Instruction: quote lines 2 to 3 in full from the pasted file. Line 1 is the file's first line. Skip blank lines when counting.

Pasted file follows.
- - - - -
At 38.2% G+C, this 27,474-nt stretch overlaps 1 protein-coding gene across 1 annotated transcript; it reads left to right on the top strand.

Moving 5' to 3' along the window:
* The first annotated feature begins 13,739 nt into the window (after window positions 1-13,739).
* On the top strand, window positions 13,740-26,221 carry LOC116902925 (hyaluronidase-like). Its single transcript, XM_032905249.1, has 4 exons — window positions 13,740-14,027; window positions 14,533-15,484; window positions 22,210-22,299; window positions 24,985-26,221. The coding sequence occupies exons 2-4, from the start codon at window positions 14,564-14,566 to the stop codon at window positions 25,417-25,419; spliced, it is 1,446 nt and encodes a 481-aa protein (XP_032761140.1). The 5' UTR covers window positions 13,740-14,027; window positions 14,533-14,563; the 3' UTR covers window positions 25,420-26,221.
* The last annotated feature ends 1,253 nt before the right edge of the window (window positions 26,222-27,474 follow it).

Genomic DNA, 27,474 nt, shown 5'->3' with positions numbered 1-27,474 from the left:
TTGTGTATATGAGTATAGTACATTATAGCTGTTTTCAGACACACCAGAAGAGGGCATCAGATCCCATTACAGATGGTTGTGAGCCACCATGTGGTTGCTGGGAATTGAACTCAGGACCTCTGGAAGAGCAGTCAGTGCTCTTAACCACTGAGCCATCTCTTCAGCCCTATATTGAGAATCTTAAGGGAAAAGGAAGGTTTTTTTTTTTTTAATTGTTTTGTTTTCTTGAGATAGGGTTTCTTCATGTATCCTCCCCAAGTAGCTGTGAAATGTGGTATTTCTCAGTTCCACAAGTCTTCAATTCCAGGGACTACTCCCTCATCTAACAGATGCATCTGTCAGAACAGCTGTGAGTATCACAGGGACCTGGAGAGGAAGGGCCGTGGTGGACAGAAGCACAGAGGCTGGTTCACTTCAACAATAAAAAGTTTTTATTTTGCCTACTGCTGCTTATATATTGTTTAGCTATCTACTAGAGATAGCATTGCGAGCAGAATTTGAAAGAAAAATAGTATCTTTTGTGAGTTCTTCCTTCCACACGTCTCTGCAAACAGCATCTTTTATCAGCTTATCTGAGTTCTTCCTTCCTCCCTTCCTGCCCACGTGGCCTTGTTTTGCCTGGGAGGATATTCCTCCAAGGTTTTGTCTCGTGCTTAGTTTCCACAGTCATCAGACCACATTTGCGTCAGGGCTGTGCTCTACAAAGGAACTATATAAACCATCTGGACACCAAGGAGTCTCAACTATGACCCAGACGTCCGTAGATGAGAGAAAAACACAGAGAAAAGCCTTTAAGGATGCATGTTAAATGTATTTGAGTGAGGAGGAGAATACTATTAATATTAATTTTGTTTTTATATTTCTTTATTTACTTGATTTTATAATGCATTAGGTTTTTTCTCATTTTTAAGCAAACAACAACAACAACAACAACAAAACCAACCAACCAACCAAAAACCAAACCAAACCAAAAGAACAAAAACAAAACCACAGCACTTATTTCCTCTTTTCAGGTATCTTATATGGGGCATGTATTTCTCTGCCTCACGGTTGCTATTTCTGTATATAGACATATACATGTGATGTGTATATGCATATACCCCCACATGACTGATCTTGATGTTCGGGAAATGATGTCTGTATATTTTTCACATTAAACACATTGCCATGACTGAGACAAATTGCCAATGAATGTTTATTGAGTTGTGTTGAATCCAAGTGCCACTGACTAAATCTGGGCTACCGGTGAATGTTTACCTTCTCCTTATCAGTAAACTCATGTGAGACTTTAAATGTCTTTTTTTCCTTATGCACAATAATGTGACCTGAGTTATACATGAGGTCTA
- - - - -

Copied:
Moving 5' to 3' along the window:
* The first annotated feature begins 13,739 nt into the window (after window positions 1-13,739).